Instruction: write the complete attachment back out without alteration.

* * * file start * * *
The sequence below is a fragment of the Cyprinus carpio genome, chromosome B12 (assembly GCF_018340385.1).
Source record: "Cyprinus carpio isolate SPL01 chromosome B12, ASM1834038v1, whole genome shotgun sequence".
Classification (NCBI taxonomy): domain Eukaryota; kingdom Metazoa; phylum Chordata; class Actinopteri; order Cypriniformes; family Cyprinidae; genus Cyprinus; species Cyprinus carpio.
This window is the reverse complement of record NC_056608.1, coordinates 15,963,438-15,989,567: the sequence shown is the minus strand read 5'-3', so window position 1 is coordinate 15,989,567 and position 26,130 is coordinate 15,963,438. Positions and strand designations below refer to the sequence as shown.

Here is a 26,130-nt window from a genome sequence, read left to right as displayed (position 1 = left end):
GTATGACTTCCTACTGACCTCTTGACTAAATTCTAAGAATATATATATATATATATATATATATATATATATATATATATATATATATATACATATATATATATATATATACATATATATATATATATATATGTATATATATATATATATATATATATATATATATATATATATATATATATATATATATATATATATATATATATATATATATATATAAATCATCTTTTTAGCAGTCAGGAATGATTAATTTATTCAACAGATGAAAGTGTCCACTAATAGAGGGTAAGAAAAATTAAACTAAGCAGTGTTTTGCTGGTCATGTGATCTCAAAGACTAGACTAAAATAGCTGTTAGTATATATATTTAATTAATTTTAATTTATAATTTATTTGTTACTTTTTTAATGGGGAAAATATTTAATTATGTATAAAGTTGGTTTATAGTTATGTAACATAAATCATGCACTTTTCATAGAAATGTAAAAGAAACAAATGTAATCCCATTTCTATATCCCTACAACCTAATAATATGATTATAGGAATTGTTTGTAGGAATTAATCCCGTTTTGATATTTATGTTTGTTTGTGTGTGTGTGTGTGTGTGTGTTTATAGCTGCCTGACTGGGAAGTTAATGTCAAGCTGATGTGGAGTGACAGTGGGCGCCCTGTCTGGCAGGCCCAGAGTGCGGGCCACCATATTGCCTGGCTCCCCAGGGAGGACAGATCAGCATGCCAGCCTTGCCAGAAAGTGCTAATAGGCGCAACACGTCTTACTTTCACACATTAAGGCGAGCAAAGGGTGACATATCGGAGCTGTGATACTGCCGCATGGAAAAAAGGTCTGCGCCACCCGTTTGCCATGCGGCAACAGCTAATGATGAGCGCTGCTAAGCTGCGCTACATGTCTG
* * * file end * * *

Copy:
The sequence below is a fragment of the Cyprinus carpio genome, chromosome B12 (assembly GCF_018340385.1).
Source record: "Cyprinus carpio isolate SPL01 chromosome B12, ASM1834038v1, whole genome shotgun sequence".
Classification (NCBI taxonomy): domain Eukaryota; kingdom Metazoa; phylum Chordata; class Actinopteri; order Cypriniformes; family Cyprinidae; genus Cyprinus; species Cyprinus carpio.
This window is the reverse complement of record NC_056608.1, coordinates 15,963,438-15,989,567: the sequence shown is the minus strand read 5'-3', so window position 1 is coordinate 15,989,567 and position 26,130 is coordinate 15,963,438. Positions and strand designations below refer to the sequence as shown.

Here is a 26,130-nt window from a genome sequence, read left to right as displayed (position 1 = left end):
GTATGACTTCCTACTGACCTCTTGACTAAATTCTAAGAATATATATATATATATATATATATATATATATATATATATATATATATATATACATATATATATATATATATACATATATATATATATATATATGTATATATATATATATATATATATATATATATATATATATATATATATATATATATATATATATATATATATATATATATATATATAAATCATCTTTTTAGCAGTCAGGAATGATTAATTTATTCAACAGATGAAAGTGTCCACTAATAGAGGGTAAGAAAAATTAAACTAAGCAGTGTTTTGCTGGTCATGTGATCTCAAAGACTAGACTAAAATAGCTGTTAGTATATATATTTAATTAATTTTAATTTATAATTTATTTGTTACTTTTTTAATGGGGAAAATATTTAATTATGTATAAAGTTGGTTTATAGTTATGTAACATAAATCATGCACTTTTCATAGAAATGTAAAAGAAACAAATGTAATCCCATTTCTATATCCCTACAACCTAATAATATGATTATAGGAATTGTTTGTAGGAATTAATCCCGTTTTGATATTTATGTTTGTTTGTGTGTGTGTGTGTGTGTGTGTTTATAGCTGCCTGACTGGGAAGTTAATGTCAAGCTGATGTGGAGTGACAGTGGGCGCCCTGTCTGGCAGGCCCAGAGTGCGGGCCACCATATTGCCTGGCTCCCCAGGGAGGACAGATCAGCATGCCAGCCTTGCCAGAAAGTGCTAATAGGCGCAACACGTCTTACTTTCACACATTAAGGCGAGCAAAGGGTGACATATCGGAGCTGTGATACTGCCGCATGGAAAAAAGGTCTGCGCCACCCGTTTGCCATGCGGCAACAGCTAATGATGAGCGCTGCTAAGCTGCGCTACATGTCTG